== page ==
You see the genius of XCOM: Enemy Unknown once you begin to name and customize your soldiers. Characters gain experience and abilities as they're used in battle, but if they die… that's it. You lose them forever. At least if you don't allow yourself to abuse the game's save options in the lower difficulty level. The game is a throwback to the classic XCOM titles, but it hasn't shackled by what had been done in the past. This looks and feels like a modern game, and introduced console gamers to this style of play. XCOM is incredibly tense, and can feel brutally random when the odds don't work out in your favor. Turn-based strategy is rarely better, although you'll curse the game every time you lose one of your favorite soldiers. There is even a limited, but enjoyable, multiplayer mode. Some would argue that this sort of game has limited commercial potential in the modern age, and that's arguable, but whether or not the game is successful enough for a sequel is secondary to the fact that we have this game now, and it's amazing. Want to read about it? Hands-on with the PC version of XCOM: Enemy Unknown (spoiler: the enemies are aliens) XCOM is a gamble on a hardcore genre, and there is more riding on its success than you think XCOM: Enemy Unknown offers just as many choices in your base as it does on the battlefield

Far Cry 3 (Xbox 360, PlayStation 3, PC)

While the gaming press argued about whether or not this game is racist, and it can seem very racist at times, it's hard to underestimate how fun the game can be when you step away from the main quest. Sure, the main character and his friends are hard to be around for an extended period of time, but who cares when there's so much enjoyment to be found flying gliders around the island, hunting rare game, and exploring the caves and secrets that dot the island. You can spend hours doing side-quests or climbing radio towers, and it's fun to play with the different weapons and liberate enemy bases. The main story may not have been as successful as it could have been, everything around it is fascinating, and the story itself provides some memorable scenes. Burning down pot plants while dubstep thumps in the background and the drug's smoke does bad things to your head is certainly one of the more unique gaming moments in 2012. While Far Cry 2 enjoys a large cult following, Far Cry 3 has much to offer console and PC gamers. Want to read about it? This is your island: PAR plays Far Cry 3 Far Cry 3 is secretly a horror game, and you’re the monster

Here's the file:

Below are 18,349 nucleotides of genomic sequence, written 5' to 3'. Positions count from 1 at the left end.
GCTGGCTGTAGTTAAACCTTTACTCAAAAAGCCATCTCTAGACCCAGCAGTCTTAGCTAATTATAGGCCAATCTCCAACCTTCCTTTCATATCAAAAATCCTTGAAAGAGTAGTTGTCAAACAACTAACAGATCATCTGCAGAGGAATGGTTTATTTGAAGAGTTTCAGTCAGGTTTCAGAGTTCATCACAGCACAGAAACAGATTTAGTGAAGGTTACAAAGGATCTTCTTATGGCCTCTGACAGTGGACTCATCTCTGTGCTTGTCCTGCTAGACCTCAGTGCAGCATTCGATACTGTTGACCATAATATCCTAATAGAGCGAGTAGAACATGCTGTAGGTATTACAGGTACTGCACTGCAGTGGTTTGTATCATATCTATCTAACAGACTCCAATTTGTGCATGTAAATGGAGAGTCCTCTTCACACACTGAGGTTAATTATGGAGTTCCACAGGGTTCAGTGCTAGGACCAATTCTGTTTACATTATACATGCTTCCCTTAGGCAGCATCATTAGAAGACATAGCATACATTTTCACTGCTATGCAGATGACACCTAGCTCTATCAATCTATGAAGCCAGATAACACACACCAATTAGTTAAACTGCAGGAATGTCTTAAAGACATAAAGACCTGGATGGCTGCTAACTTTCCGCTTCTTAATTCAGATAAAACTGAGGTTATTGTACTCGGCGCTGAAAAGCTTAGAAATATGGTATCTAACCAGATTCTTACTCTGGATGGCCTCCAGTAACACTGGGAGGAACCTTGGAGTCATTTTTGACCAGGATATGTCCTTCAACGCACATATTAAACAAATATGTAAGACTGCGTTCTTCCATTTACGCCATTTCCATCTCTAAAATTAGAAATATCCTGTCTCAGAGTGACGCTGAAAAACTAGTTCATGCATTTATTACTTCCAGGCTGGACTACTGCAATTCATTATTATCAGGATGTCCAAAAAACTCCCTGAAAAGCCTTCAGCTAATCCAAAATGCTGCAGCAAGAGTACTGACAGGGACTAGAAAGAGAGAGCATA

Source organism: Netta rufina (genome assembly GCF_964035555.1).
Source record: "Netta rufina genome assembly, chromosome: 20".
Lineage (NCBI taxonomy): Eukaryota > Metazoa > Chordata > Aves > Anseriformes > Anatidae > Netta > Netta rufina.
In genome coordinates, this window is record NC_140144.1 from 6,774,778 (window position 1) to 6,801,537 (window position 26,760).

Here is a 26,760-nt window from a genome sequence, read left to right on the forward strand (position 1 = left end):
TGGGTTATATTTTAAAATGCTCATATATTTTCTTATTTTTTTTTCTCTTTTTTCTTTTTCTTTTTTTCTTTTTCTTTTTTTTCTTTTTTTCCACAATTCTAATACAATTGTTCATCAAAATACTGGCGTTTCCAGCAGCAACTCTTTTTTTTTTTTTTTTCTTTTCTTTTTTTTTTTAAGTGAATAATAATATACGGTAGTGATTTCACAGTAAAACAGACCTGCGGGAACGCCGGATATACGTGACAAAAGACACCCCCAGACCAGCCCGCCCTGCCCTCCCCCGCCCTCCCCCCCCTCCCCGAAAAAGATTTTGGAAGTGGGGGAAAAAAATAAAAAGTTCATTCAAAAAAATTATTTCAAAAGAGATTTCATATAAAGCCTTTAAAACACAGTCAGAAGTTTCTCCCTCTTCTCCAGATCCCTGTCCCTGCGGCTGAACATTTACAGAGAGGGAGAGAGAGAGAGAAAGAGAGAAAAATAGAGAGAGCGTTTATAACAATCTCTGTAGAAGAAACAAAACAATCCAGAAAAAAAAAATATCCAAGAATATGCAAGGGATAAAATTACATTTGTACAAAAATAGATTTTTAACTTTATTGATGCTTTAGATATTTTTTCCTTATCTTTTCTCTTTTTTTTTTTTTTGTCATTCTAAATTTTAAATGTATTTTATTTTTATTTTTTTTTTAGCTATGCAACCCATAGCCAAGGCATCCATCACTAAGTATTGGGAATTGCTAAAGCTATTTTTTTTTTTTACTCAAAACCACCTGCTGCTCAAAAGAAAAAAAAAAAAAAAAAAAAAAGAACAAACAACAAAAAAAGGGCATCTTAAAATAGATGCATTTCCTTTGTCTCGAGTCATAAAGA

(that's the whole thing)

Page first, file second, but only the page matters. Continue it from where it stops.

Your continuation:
Halo 4 (Xbox 360)

Halo 4 isn't an improvement on Bungie's legacy so much as it is an overhaul. Everything has been revamped and reworked here: guns sound heavier, graphics are prettier, writing is better. There are new weapons, new vehicles, new enemies, and new modes. 343 Industries proved themselves more than capable of following up on Bungie's work, and the result is a sequel to a franchise more than a decade old that still manages to feel fresh, interesting, and fun. The game has stumbled a bit with Spartan Ops, 343's attempt to bridge story and multiplayer, but even that has been steadily improving. Halo 4 is the first entry of an entirely new trilogy, and one we can't wait to experience. Want to read about it? Halo 4: This isn’t Bungie’s Halo anymore – it’s better Halo 4’s multiplayer brings cohesion, depth, and a fresh feel to well-worn ideas In the shadow of greatness: How Certain Affinity co-developed Halo 4’s multiplayer and Forge modes We continue our march through the best of 2012 with five more games tomorrow. Until then, how are we doing?